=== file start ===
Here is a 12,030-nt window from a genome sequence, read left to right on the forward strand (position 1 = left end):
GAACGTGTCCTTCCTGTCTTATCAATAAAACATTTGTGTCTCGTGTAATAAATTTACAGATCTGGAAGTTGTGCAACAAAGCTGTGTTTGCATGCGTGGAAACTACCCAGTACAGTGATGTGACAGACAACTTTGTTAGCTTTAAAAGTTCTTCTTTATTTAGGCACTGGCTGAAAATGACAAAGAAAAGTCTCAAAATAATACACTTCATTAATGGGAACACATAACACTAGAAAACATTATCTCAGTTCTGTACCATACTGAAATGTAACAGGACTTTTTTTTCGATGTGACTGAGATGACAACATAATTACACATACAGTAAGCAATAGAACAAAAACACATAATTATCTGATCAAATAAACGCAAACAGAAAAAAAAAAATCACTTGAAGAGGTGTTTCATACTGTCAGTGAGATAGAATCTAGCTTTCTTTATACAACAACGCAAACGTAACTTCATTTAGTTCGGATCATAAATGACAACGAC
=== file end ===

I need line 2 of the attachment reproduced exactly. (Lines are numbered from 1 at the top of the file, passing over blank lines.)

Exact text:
GAACGTGTCCTTCCTGTCTTATCAATAAAACATTTGTGTCTCGTGTAATAAATTTACAGATCTGGAAGTTGTGCAACAAAGCTGTGTTTGCATGCGTGGAAACTACCCAGTACAGTGATGTGACAGACAACTTTGTTAGCTTTAAAAGTTCTTCTTTATTTAGGCACTGGCTGAAAATGACAAAGAAAAGTCTCAAAATAATACACTTCATTAATGGGAACACATAACACTAGAAAACATTATCTCAGTTCTGTACCATACTGAAATGTAACAGGACTTTTTTTTCGATGTGACTGAGATGACAACATAATTACACATACAGTAAGCAATAGAACAAAAACACATAATTATCTGATCAAATAAACGCAAACAGAAAAAAAAAAATCACTTGAAGAGGTGTTTCATACTGTCAGTGAGATAGAATCTAGCTTTCTTTATACAACAACGCAAACGTAACTTCATTTAGTTCGGATCATAAATGACAACGAC